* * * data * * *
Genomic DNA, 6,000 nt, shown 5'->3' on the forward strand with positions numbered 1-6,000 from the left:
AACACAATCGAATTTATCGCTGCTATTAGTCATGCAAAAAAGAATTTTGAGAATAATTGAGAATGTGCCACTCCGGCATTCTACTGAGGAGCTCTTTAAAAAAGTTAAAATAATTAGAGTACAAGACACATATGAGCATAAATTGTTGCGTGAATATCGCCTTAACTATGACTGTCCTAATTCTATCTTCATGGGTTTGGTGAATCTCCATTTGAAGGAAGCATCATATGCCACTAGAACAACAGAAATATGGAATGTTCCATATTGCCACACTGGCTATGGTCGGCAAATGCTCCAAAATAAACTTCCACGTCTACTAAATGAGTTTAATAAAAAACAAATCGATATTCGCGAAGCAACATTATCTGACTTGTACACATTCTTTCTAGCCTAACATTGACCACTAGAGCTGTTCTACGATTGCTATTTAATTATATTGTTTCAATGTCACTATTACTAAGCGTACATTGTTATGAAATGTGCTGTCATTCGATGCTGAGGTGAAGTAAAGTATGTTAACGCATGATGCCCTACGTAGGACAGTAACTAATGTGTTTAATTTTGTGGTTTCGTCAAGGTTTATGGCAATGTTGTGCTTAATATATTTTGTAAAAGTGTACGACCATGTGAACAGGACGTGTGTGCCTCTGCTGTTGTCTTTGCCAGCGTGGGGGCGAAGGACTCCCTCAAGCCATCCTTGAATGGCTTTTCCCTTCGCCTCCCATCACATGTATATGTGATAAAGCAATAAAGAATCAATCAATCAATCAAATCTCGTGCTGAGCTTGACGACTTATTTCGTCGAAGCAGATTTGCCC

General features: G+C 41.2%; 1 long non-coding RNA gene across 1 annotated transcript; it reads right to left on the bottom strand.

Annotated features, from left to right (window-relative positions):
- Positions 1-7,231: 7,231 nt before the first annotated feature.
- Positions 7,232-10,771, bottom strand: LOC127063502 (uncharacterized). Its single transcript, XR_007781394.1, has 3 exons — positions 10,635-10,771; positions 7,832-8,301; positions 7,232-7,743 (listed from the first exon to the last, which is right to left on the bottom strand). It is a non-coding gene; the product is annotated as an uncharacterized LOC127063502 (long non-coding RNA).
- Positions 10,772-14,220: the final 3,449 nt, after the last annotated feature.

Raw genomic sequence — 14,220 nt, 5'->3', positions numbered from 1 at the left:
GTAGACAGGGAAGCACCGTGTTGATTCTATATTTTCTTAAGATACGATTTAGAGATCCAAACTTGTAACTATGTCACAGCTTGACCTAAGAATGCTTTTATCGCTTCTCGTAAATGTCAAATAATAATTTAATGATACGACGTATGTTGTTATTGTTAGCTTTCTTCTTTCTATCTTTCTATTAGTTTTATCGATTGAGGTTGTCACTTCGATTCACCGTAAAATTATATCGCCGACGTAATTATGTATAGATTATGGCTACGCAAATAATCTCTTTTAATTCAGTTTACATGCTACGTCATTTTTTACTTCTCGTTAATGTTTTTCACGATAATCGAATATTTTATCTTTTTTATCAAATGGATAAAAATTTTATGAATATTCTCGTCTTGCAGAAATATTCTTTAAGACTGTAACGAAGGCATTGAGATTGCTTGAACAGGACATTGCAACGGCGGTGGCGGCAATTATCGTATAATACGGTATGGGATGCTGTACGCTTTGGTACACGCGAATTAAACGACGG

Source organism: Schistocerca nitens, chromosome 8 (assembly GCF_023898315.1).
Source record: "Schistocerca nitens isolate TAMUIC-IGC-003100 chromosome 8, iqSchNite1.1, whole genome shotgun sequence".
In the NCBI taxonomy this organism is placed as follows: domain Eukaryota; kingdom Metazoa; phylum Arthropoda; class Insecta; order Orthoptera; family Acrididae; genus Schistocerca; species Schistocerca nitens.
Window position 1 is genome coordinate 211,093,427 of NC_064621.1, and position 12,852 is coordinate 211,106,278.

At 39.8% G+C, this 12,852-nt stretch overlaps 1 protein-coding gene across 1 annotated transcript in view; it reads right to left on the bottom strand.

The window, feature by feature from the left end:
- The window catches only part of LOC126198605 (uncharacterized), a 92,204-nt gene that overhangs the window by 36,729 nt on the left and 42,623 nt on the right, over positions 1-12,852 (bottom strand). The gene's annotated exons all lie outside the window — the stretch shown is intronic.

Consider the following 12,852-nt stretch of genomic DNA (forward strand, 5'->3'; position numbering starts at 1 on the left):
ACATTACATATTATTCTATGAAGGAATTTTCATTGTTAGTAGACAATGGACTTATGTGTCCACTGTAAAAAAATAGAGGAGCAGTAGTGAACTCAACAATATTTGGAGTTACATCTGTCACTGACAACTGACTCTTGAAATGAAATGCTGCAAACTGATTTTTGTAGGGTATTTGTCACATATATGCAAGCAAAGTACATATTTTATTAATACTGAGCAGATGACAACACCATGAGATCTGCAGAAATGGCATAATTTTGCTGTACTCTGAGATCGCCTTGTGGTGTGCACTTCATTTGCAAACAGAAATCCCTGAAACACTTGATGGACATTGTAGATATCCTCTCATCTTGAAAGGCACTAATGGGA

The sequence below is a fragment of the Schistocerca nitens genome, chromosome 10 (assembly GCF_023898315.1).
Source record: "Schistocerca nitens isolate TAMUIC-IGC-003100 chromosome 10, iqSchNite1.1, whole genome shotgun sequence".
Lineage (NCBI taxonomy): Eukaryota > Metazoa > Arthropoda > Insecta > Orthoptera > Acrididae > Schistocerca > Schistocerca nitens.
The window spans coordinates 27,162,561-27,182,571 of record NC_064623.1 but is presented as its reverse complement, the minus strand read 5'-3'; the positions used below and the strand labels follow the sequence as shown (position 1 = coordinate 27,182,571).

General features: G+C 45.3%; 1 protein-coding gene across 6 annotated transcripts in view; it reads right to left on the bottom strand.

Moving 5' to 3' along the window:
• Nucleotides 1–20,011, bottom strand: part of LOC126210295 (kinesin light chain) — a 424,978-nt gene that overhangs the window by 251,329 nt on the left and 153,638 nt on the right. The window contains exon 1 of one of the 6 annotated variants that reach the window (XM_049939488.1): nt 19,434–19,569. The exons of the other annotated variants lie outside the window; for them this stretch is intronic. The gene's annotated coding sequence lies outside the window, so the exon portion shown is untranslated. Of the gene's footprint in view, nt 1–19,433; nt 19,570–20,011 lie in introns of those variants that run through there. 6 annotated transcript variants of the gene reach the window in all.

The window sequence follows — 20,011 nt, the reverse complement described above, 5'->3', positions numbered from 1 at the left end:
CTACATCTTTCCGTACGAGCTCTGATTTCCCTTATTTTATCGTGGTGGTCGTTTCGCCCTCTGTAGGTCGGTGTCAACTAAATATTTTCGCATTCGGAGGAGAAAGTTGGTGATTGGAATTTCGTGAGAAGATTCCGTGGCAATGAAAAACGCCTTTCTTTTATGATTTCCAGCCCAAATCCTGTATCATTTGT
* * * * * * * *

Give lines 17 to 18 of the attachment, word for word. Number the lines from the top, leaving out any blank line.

Consider the following 12,852-nt stretch of genomic DNA (forward strand, 5'->3'; position numbering starts at 1 on the left):
ACATTACATATTATTCTATGAAGGAATTTTCATTGTTAGTAGACAATGGACTTATGTGTCCACTGTAAAAAAATAGAGGAGCAGTAGTGAACTCAACAATATTTGGAGTTACATCTGTCACTGACAACTGACTCTTGAAATGAAATGCTGCAAACTGATTTTTGTAGGGTATTTGTCACATATATGCAAGCAAAGTACATATTTTATTAATACTGAGCAGATGACAACACCATGAGATCTGCAGAAATGGCATAATTTTGCTGTACTCTGAGATCGCCTTGTGGTGTGCACTTCATTTGCAAACAGAAATCCCTGAAACACTTGATGGACATTGTAGATATCCTCTCATCTTGAAAGGCACTAATGGGA